Strathallan, Volume 4

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Sherwood, Neely, and Jones, 1816

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Page 164 - In such a night, Did Thisbe fearfully o'ertrip the dew, And saw the lion's shadow ere himself, And ran dismay'd away. Lor. In such a night, Stood Dido with a willow in her hand Upon the wild sea-banks, and waved her love To come again to Carthage.
Page 236 - I should be brutish if I could forget it. Oft in the watchful post, or weary march, Oft in the nightly silence of my tent, My fixed mind shall gaze upon it still ; But it will pass before my fancy's eye, Like some delightful vision of the soul, To soothe, not trouble it.
Page 139 - Who is like thee in heaven, light of the silent night? The stars are ashamed in thy presence. They turn away their sparkling eyes. Whither dost thou retire from thy course, when the darkness of thy countenance grows? hast thou thy hall, like Ossian? dwellest thou in the shadow of grief? have thy sisters fallen from heaven ? are they who rejoiced with thee at night no more?
Page 242 - To be present at all the adventures to which human life is exposed, to administer slumber to thy eyelids in the agonies of a fever, to cover thy beloved face in the day of battle, to go with thee a guardian angel incapable of wound or pain, where I have longed to attend thee when a weak, a fearful woman : these, my dear, are the thoughts with which I warm my poor languid heart.
Page 273 - What is the world to them, Its pomp, its pleasure, and its nonsense all, Who in each other clasp whatever fair High fancy forms and lavish hearts can wish ? Something than beauty dearer, should they look Or on the mind or mind-illumin'd face ; Truth, goodness, honour, harmony, and love, The richest bounty of indulgent Heaven.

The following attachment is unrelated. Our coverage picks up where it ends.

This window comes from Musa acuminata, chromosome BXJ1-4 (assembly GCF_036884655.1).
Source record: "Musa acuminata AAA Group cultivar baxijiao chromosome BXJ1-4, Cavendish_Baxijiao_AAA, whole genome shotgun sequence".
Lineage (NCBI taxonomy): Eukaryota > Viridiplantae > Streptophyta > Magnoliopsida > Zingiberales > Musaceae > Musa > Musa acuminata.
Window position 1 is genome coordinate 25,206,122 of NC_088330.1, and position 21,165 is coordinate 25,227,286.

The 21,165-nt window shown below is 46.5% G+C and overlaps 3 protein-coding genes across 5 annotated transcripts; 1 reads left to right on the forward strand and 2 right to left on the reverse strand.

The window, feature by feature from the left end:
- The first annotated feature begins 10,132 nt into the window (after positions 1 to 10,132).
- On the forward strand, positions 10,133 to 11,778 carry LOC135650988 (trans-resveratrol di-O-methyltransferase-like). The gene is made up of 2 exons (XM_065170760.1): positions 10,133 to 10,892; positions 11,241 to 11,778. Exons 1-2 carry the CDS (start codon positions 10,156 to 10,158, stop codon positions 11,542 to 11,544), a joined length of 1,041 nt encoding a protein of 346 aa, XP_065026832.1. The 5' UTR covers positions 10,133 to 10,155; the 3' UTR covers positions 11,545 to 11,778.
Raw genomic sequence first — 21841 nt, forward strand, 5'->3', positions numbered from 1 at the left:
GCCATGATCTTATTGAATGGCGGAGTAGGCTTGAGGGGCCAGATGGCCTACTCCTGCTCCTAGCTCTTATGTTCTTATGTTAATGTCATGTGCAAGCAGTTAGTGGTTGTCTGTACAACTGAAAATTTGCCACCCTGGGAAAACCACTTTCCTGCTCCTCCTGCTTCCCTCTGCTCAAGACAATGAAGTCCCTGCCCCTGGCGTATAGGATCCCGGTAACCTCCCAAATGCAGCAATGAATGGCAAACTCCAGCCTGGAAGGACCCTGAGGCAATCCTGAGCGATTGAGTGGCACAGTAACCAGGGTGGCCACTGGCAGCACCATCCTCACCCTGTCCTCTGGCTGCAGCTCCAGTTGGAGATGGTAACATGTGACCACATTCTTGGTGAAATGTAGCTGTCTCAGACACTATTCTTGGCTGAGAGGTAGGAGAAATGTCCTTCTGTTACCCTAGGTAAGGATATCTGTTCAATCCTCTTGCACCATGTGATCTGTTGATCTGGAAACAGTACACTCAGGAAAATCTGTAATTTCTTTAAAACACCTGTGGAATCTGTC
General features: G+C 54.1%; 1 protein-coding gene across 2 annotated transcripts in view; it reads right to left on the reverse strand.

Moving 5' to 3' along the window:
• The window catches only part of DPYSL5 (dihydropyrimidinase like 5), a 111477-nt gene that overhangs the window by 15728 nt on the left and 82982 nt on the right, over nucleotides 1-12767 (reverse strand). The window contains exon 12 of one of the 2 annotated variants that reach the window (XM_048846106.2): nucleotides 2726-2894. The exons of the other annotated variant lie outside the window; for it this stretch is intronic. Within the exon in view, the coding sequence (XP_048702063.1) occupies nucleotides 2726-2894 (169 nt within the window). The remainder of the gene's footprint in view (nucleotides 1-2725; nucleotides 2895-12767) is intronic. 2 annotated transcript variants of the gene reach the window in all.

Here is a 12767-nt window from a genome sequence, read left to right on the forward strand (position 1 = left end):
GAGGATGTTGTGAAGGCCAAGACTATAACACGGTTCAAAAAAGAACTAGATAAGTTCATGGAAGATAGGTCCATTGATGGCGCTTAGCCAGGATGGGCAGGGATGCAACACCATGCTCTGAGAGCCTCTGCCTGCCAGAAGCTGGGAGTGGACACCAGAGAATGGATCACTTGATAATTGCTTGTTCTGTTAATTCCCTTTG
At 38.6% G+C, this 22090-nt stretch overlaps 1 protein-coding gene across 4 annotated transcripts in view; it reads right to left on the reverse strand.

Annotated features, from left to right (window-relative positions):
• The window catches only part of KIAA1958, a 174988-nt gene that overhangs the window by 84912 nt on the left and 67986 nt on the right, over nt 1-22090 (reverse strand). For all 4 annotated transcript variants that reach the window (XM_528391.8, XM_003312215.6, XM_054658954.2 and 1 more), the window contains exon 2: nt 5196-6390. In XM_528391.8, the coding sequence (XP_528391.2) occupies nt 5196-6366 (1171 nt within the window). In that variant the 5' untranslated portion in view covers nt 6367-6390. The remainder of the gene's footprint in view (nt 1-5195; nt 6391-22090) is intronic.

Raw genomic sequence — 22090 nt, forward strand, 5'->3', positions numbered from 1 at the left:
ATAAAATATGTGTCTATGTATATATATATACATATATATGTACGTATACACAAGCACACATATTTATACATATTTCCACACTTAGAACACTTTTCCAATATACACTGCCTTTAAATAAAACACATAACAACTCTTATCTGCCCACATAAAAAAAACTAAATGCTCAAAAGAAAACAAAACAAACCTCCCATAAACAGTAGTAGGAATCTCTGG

Page 140 - The distant dog is howling from the hut of the hill. The stag lies on the mountain moss : the hind is at his side. She hears the wind in his branchy horns. She starts, but lies again. The roe is in the cleft of the rock ; the heath-cock's head is beneath his wing. No beast, no bird is abroad, but the owl and the howling fox. She on a leafless tree ; he on a cloud on the hill.
Page 107 - ONE EYE. FROM THE LATIN. OF his right eye young Alcon was bereft, His mother, Lionella, of her left ; Give her thine eye, sweet boy, so shall ye prove The Goddess she, and you the God of Love.
Page 273 - OH ! form'd by Nature, and refin'd by Art, With charms to win, and sense to fix the heart ! By thousands sought, Clotilda, canst thou free Thy croud of captives and descend to me ? Content in shades obscure to waste thy life, A hidden beauty and a country wife ? O ! listen while thy summers are my theme, Ah ! soothe thy...
Page 203 - Mentre egli il suon de' sacri detti sciolse, colei di gioia trasmutossi, e rise; e, in atto di morir lieto e vivace, dir parea: S'apre il cielo; io vado in pace . D'un bel pallore ha il bianco volto asperso, come a...
Page 102 - Tis an old maxim in the schools, That flattery's the food of fools; Yet now and then your men of wit Will condescend to take a bit.

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